Lameness in bulls is a major impediment to their reproductive performance – as you can well imagine it makes their job a lot harder.

It is a common condition with 20-35% of cows suffering from it to some degree. If a bull has a lameness problem he probably won’t be able to perform his task.

When buying a bull you have to look out for lameness. A good thing to look out for is if a bull’s hooves are tender or if he has any difficulty getting up or lying down.

The fact that a bull has sired calves in the past is not a reliable guide to his current fertility.


Lameness in bulls can come about for a number of reasons, including:

  • Physical injury to the hoof or leg
  • Poor leg and foot structure and its resulting uneven hoof growth
  • Lesions
    Infectious Lesions – digital dermatitis and foot rot
    Non-infectious Lesions – white line, sole ulcer or bruising, inter-digital lesions
  • Disease of limbs and joints
    Crucially, the fallout of joint disease is arthritis and this is detrimental to the performance of the bull.
    The inflammation results in reduced ability and desire to serve cows.

Correct angle of pastern joint bull lame

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Preventing Arthritis in your bull

  • Prevent excessive weight gain, by carefully managing how much you feed your bull and monitoring his exercise.

  • Ensure the bull has a balanced diet, and his minerals are balanced. A lack of phosphorus can bring about swelling and lameness.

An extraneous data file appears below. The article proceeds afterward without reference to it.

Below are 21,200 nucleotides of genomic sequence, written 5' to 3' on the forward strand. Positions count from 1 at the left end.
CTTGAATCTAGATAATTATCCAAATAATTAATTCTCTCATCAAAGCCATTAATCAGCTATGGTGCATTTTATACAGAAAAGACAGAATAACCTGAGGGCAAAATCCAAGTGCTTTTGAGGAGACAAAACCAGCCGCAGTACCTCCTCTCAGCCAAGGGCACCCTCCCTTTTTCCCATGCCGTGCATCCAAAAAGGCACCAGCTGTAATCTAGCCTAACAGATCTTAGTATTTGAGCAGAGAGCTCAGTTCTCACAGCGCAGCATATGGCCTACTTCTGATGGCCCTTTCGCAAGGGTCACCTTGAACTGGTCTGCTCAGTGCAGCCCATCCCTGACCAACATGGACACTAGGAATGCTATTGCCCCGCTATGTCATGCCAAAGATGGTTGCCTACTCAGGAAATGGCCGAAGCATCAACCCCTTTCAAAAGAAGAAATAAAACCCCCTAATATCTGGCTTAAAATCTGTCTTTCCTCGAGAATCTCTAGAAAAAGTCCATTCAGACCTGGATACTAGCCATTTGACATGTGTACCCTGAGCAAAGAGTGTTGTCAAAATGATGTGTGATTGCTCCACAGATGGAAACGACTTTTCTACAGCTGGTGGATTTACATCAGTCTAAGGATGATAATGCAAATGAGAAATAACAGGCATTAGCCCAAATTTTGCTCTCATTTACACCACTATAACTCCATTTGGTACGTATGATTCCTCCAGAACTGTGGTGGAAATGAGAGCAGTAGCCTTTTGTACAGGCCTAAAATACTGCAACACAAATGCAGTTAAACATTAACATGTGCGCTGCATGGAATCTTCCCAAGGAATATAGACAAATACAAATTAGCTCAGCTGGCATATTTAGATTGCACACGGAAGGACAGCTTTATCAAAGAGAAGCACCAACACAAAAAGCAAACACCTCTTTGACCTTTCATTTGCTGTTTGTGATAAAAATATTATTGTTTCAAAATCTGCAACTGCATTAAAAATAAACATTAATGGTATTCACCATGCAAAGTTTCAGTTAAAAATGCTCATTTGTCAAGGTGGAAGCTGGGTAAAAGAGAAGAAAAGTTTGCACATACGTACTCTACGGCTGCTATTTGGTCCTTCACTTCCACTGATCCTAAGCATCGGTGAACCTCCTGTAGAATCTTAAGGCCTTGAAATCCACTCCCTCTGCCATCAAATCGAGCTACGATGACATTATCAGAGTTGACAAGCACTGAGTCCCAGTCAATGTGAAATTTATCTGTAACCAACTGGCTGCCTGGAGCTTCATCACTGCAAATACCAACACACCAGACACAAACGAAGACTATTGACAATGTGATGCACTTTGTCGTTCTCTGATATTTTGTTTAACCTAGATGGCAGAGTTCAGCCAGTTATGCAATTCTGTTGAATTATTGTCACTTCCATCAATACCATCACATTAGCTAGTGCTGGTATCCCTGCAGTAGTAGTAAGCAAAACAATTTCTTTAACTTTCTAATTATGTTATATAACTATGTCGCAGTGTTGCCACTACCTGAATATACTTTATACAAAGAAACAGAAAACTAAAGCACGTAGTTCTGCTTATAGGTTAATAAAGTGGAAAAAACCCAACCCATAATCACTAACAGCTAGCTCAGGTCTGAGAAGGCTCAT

A calcium deficiency can be harmful too especially if your bull is deficient in vitamin D or vitamin A. Calcium deficiency is often associated with high grain feeding.

  • Prevent your bulls from getting injured. Make sure the through roads on your farm are well surfaced as injuries can happen to your bull or cows while they are being moved from one place to another. Lameness can be especially costly in dairy cows. If you have a second bull, don’t put them together as bull fights are a brilliant way to get injured.

  • Some arthritis is preordained – some bulls are more prone to arthritis than others because of their genetics

  • Arthritis can be caused by a bacterial infection.

If there is a lameness problem, call veterinary assistance for prompt treatment.

big fat bull

Advantages of Moocall HEAT

If indeed a bull is infertile and you fail to pick up on it, the Moocall HEAT sensor will feed you real time data that could save you a lot of time and hassle.

bull wearing moocall heat collar and cow wearing moocall rfid tags with signal graphic between them

The collar will tell you how often a cow mounts or half mounts, and if the bull is injured or demotivated to do his job, then it will minimise the cost.

If there is a sudden change in your bull’s performance, you’ll know about it early, rather than waiting for your cows to return to heat three or six weeks later.

Learn more about Moocall HEAT here: